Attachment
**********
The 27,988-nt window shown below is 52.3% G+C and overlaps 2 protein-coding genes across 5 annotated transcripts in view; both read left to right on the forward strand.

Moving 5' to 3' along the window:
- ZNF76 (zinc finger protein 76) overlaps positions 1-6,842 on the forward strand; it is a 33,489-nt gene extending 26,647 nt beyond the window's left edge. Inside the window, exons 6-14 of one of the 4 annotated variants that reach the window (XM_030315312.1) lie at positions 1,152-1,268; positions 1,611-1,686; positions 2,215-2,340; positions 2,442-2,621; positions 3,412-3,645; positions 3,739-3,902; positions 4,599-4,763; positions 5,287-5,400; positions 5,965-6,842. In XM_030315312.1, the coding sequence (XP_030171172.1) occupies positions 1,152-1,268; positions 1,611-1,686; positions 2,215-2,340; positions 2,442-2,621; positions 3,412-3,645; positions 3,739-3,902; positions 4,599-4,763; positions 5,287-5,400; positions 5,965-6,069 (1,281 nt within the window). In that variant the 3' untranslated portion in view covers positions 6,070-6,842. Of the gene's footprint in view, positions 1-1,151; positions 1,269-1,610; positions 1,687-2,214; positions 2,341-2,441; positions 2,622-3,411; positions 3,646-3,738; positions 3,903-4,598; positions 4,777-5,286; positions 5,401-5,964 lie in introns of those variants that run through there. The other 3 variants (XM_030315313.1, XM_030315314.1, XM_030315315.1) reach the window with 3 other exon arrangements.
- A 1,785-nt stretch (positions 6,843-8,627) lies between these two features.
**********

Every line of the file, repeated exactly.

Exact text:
The 27,988-nt window shown below is 52.3% G+C and overlaps 2 protein-coding genes across 5 annotated transcripts in view; both read left to right on the forward strand.

Moving 5' to 3' along the window:
- ZNF76 (zinc finger protein 76) overlaps positions 1-6,842 on the forward strand; it is a 33,489-nt gene extending 26,647 nt beyond the window's left edge. Inside the window, exons 6-14 of one of the 4 annotated variants that reach the window (XM_030315312.1) lie at positions 1,152-1,268; positions 1,611-1,686; positions 2,215-2,340; positions 2,442-2,621; positions 3,412-3,645; positions 3,739-3,902; positions 4,599-4,763; positions 5,287-5,400; positions 5,965-6,842. In XM_030315312.1, the coding sequence (XP_030171172.1) occupies positions 1,152-1,268; positions 1,611-1,686; positions 2,215-2,340; positions 2,442-2,621; positions 3,412-3,645; positions 3,739-3,902; positions 4,599-4,763; positions 5,287-5,400; positions 5,965-6,069 (1,281 nt within the window). In that variant the 3' untranslated portion in view covers positions 6,070-6,842. Of the gene's footprint in view, positions 1-1,151; positions 1,269-1,610; positions 1,687-2,214; positions 2,341-2,441; positions 2,622-3,411; positions 3,646-3,738; positions 3,903-4,598; positions 4,777-5,286; positions 5,401-5,964 lie in introns of those variants that run through there. The other 3 variants (XM_030315313.1, XM_030315314.1, XM_030315315.1) reach the window with 3 other exon arrangements.
- A 1,785-nt stretch (positions 6,843-8,627) lies between these two features.